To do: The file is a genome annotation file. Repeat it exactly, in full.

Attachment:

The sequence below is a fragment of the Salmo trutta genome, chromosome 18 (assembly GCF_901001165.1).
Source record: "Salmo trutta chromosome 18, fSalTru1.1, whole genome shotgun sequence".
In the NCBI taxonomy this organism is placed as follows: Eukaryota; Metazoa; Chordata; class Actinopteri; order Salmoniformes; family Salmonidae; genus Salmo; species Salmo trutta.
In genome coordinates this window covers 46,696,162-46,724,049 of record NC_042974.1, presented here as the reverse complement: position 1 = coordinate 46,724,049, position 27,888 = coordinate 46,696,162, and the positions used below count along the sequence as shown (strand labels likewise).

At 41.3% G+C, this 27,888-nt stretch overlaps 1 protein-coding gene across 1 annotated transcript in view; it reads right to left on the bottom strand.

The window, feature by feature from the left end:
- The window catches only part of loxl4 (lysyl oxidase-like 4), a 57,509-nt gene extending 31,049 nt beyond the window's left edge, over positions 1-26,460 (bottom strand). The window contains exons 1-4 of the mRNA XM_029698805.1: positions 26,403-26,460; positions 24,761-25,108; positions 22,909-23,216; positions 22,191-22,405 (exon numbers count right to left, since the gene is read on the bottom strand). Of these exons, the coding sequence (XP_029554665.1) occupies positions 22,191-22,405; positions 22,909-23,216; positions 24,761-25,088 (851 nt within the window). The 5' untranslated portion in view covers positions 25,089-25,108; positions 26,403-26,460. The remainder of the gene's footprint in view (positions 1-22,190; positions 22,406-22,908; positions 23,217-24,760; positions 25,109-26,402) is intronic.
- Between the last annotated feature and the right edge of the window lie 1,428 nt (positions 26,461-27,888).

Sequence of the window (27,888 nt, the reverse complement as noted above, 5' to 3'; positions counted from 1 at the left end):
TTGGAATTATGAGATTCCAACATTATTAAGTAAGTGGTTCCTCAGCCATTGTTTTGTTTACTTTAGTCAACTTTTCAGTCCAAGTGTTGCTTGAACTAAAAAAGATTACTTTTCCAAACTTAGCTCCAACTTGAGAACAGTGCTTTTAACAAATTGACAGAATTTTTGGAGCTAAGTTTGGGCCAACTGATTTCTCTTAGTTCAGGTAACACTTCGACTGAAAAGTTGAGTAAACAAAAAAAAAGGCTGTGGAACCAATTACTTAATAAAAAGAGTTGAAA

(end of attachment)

The sequence below is a fragment of the Salmo trutta genome, chromosome 18 (assembly GCF_901001165.1).
Source record: "Salmo trutta chromosome 18, fSalTru1.1, whole genome shotgun sequence".
In the NCBI taxonomy this organism is placed as follows: Eukaryota; Metazoa; Chordata; class Actinopteri; order Salmoniformes; family Salmonidae; genus Salmo; species Salmo trutta.
In genome coordinates this window covers 46,696,162-46,724,049 of record NC_042974.1, presented here as the reverse complement: position 1 = coordinate 46,724,049, position 27,888 = coordinate 46,696,162, and the positions used below count along the sequence as shown (strand labels likewise).

At 41.3% G+C, this 27,888-nt stretch overlaps 1 protein-coding gene across 1 annotated transcript in view; it reads right to left on the bottom strand.

The window, feature by feature from the left end:
- The window catches only part of loxl4 (lysyl oxidase-like 4), a 57,509-nt gene extending 31,049 nt beyond the window's left edge, over positions 1-26,460 (bottom strand). The window contains exons 1-4 of the mRNA XM_029698805.1: positions 26,403-26,460; positions 24,761-25,108; positions 22,909-23,216; positions 22,191-22,405 (exon numbers count right to left, since the gene is read on the bottom strand). Of these exons, the coding sequence (XP_029554665.1) occupies positions 22,191-22,405; positions 22,909-23,216; positions 24,761-25,088 (851 nt within the window). The 5' untranslated portion in view covers positions 25,089-25,108; positions 26,403-26,460. The remainder of the gene's footprint in view (positions 1-22,190; positions 22,406-22,908; positions 23,217-24,760; positions 25,109-26,402) is intronic.
- Between the last annotated feature and the right edge of the window lie 1,428 nt (positions 26,461-27,888).

Sequence of the window (27,888 nt, the reverse complement as noted above, 5' to 3'; positions counted from 1 at the left end):
TTGGAATTATGAGATTCCAACATTATTAAGTAAGTGGTTCCTCAGCCATTGTTTTGTTTACTTTAGTCAACTTTTCAGTCCAAGTGTTGCTTGAACTAAAAAAGATTACTTTTCCAAACTTAGCTCCAACTTGAGAACAGTGCTTTTAACAAATTGACAGAATTTTTGGAGCTAAGTTTGGGCCAACTGATTTCTCTTAGTTCAGGTAACACTTCGACTGAAAAGTTGAGTAAACAAAAAAAAAGGCTGTGGAACCAATTACTTAATAAAAAGAGTTGAAA